Bergstrom Block

The Bergstrom Block, Mill Creek Whyte Avenue, Edmonton Alberta

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This inner city commercial zone, on one of Edmonton’s busiest streets, has remained unchanged for many years. Its amenities include a nearby park ravine with outdoor swimming pool, year-round walking and bicycle trails and the proximity of recently constructed high-density housing. The Bergstrom Block is constructed on the last remaining commercially-zoned property in the block, previously undeveloped and at one time part of the adjacent low-rise apartment site. The purpose of the project was to develop an infill commercial/residential building that would make a satisfactorily transition between the small commercial zone and the adjoining residential buildings that fill the remainder of the block. This project provided the opportunity to enhance the main street, pedestrian character of Whyte Avenue and to offer a precedent for thoughtful infill development throughout the city.

Urban Design

The project is located near 96 Street and Whyte Avenue, a commercial intersection with restaurants on three corners and two more commercial buildings adjacent to the Bergstrom Block. City Bylaws require that when a commercial use abuts a residential use, there must be a substantial setback that allows for some sort of sympathetic transition. It was decided that this would be best achieved by creating two fronts on the building – one facing Whyte Avenue and one facing west toward the apartment building. This ensured a continuity of materials. Since the Bergstrom Block was allowed to be constructed to the front property line, it was possible to arrange the windows so that there is no direct overlook between the buildings. A garden was created in the ground floor side yard setback that softens the transition.

The Bergstrom Block was recognized with an Award of Excellence in the 2007 Edmonton Urban Design Awards for creativity and excellence in the area of Urban Design. The jury comments were:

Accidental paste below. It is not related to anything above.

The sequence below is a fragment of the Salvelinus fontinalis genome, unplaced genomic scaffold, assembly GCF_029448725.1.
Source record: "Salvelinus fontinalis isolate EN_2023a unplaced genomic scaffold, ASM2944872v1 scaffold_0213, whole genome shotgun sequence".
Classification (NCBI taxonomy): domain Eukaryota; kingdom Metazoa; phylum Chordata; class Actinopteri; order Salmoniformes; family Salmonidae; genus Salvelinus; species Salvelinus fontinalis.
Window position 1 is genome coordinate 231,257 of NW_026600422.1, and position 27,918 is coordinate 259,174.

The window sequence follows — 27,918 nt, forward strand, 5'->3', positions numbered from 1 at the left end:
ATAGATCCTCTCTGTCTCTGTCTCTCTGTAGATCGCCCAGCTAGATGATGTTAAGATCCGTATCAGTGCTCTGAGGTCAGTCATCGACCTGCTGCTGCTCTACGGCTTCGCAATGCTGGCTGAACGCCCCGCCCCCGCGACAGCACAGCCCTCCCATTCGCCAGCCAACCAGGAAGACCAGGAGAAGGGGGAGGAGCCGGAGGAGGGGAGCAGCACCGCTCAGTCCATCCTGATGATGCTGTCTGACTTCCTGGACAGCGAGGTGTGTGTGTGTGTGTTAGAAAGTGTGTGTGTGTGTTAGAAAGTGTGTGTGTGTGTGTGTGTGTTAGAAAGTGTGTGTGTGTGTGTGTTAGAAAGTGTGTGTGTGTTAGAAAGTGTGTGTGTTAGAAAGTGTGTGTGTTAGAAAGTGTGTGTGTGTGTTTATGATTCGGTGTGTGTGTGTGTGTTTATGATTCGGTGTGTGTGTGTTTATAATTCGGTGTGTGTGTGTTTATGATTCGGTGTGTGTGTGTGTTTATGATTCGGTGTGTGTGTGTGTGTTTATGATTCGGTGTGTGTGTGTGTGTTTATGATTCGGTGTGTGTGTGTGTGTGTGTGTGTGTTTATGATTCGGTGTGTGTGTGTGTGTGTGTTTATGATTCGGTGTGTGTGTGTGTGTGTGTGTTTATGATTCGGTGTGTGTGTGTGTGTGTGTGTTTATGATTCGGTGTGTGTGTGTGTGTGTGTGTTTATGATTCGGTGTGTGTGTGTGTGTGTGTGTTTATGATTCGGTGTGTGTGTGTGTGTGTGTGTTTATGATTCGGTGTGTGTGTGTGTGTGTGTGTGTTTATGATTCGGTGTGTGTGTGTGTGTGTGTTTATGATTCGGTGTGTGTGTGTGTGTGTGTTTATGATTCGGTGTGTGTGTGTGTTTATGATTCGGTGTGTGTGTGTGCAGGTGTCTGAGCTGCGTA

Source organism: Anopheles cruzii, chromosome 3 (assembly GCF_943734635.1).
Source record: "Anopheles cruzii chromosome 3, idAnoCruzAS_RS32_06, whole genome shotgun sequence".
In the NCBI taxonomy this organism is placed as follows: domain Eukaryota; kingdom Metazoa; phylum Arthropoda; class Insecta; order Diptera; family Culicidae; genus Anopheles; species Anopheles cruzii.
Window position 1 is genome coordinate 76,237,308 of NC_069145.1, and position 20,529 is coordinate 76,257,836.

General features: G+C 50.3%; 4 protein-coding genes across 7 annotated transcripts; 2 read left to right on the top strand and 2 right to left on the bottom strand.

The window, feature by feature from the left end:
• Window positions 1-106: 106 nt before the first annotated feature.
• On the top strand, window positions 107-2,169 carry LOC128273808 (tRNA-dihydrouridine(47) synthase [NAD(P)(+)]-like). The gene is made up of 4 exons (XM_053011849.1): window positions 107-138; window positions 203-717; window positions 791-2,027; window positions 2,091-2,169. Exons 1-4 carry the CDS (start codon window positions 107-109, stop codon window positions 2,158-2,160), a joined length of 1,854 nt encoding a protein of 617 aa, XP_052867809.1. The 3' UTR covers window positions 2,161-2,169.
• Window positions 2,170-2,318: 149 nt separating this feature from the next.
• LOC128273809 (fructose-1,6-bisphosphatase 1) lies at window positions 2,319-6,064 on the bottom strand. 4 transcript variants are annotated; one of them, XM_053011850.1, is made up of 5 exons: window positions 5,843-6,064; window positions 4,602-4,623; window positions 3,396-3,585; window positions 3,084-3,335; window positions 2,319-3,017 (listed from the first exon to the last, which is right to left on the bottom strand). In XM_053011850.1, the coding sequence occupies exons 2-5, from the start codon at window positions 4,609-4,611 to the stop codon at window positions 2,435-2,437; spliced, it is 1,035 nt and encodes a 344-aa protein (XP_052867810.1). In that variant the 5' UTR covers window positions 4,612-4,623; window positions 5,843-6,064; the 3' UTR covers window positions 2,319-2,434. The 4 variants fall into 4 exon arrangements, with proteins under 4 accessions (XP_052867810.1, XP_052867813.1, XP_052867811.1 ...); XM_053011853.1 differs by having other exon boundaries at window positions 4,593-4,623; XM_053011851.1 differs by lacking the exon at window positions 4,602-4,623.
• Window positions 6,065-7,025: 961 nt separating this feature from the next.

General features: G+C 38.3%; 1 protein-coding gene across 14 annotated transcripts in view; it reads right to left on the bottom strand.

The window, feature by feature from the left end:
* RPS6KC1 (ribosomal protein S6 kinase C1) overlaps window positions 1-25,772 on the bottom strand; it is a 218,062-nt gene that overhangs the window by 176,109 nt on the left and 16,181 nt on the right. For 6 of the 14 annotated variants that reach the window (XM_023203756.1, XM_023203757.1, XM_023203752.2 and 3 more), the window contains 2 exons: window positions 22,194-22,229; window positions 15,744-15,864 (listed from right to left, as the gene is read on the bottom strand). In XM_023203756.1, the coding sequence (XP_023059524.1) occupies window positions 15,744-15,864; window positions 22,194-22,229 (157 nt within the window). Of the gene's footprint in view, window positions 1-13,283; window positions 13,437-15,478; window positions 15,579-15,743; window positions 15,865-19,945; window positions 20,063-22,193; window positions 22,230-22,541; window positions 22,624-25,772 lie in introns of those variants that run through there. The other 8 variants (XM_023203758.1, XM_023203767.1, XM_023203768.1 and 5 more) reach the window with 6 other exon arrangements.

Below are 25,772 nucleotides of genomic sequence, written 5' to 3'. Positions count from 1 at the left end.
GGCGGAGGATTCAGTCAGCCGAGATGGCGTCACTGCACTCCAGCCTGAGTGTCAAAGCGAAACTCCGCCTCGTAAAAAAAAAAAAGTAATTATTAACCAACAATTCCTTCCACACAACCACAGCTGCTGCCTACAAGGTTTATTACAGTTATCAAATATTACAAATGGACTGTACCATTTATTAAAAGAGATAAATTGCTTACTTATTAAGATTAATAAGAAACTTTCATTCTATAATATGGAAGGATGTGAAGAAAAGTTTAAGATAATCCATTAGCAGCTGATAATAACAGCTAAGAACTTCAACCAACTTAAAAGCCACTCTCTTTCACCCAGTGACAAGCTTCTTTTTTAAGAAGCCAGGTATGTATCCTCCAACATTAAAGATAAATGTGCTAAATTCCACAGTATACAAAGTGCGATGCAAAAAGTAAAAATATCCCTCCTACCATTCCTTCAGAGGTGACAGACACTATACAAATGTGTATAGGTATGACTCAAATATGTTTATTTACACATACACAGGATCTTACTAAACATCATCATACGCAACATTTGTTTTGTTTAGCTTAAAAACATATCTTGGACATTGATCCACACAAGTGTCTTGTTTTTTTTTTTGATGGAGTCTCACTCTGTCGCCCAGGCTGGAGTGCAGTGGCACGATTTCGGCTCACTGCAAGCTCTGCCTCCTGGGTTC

• Good response to context
  • The project clearly interprets the 20th century expression.
  • Nice Infill
  • Defines street edge
  • Good urban analysis
  • Simple and contemporary
  • Parking is behind, has modern expression and fits in context with choice of colours and surfaces.
    • Retail at ground and residential above. Demonstrates mixed use.


Flexibility and Potential

The original intention was to offer the main floor of the building for a public use such as a coffee shop/café with outdoor seating. When, after a year of attempting to lease the main floor, it became apparent that this expectation was premature for the area, the main floor was developed as the architect’s office and the upper floor was developed as the architect’s family residence. The building has been designed to allow for flexibility as the market changes. The main floor can be used for any number of public uses as they become viable. The upper floor can easily be converted to commercial use if so desired.

The Planning

The main floor is oriented to Whyte Avenue with a recessed, weather-protected entrance and a large retail display window. The tall yellow brick panel acts as a bookend to the commercial buildings and as a signboard for future businesses. The residential unit is accessed from the side garden, offering privacy for the occupants of the upper floor, which is a single-story apartment with a complete roof garden that provides an attractive, large outdoor private amenity in the middle of the city.

The Materials

The building uses a simple, modern palette of materials that offers thoughtful animation to the streetscape. The yellow Roman brick is the same that has been used on many post-war buildings in Edmonton since the 1940s. The vertical red stripe is a gesture to the developer who owns a building across the street called the Red Gallery. The extensive use of glass on the main floor is a gesture to the generous storefronts from the Edwardian era that can be seen in nearby Old Strathcona. The oak panel doors suggest an elegance of materials that is so often missing in today’s main street retail buildings and the dark-painted main floor cement board cladding is a gesture to the residential scale of the garden and the next door apartment building. The upper floor acrylic stucco cladding, with black framed windows and roof flashings, was used to obtain exactly the right colour to complete the compositional palette.